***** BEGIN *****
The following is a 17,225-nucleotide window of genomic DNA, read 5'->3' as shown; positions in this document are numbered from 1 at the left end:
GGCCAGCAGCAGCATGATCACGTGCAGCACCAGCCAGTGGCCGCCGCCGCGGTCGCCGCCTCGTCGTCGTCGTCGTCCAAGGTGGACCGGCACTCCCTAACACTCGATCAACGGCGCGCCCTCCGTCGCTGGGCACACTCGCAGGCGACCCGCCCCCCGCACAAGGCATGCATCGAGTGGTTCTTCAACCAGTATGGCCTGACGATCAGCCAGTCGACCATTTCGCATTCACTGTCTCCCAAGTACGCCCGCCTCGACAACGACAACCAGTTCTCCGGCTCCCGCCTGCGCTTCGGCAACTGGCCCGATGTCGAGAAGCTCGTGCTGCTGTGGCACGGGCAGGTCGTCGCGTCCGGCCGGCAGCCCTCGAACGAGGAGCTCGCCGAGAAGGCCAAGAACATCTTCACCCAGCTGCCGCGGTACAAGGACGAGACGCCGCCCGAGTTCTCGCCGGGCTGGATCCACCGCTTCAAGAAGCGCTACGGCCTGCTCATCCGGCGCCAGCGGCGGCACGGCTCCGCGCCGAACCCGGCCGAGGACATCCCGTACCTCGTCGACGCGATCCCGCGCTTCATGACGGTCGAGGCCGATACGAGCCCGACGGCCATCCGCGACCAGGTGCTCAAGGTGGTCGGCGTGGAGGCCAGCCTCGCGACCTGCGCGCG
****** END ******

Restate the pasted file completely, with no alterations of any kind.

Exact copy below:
The following is a 17,225-nucleotide window of genomic DNA, read 5'->3' as shown; positions in this document are numbered from 1 at the left end:
GGCCAGCAGCAGCATGATCACGTGCAGCACCAGCCAGTGGCCGCCGCCGCGGTCGCCGCCTCGTCGTCGTCGTCGTCCAAGGTGGACCGGCACTCCCTAACACTCGATCAACGGCGCGCCCTCCGTCGCTGGGCACACTCGCAGGCGACCCGCCCCCCGCACAAGGCATGCATCGAGTGGTTCTTCAACCAGTATGGCCTGACGATCAGCCAGTCGACCATTTCGCATTCACTGTCTCCCAAGTACGCCCGCCTCGACAACGACAACCAGTTCTCCGGCTCCCGCCTGCGCTTCGGCAACTGGCCCGATGTCGAGAAGCTCGTGCTGCTGTGGCACGGGCAGGTCGTCGCGTCCGGCCGGCAGCCCTCGAACGAGGAGCTCGCCGAGAAGGCCAAGAACATCTTCACCCAGCTGCCGCGGTACAAGGACGAGACGCCGCCCGAGTTCTCGCCGGGCTGGATCCACCGCTTCAAGAAGCGCTACGGCCTGCTCATCCGGCGCCAGCGGCGGCACGGCTCCGCGCCGAACCCGGCCGAGGACATCCCGTACCTCGTCGACGCGATCCCGCGCTTCATGACGGTCGAGGCCGATACGAGCCCGACGGCCATCCGCGACCAGGTGCTCAAGGTGGTCGGCGTGGAGGCCAGCCTCGCGACCTGCGCGCG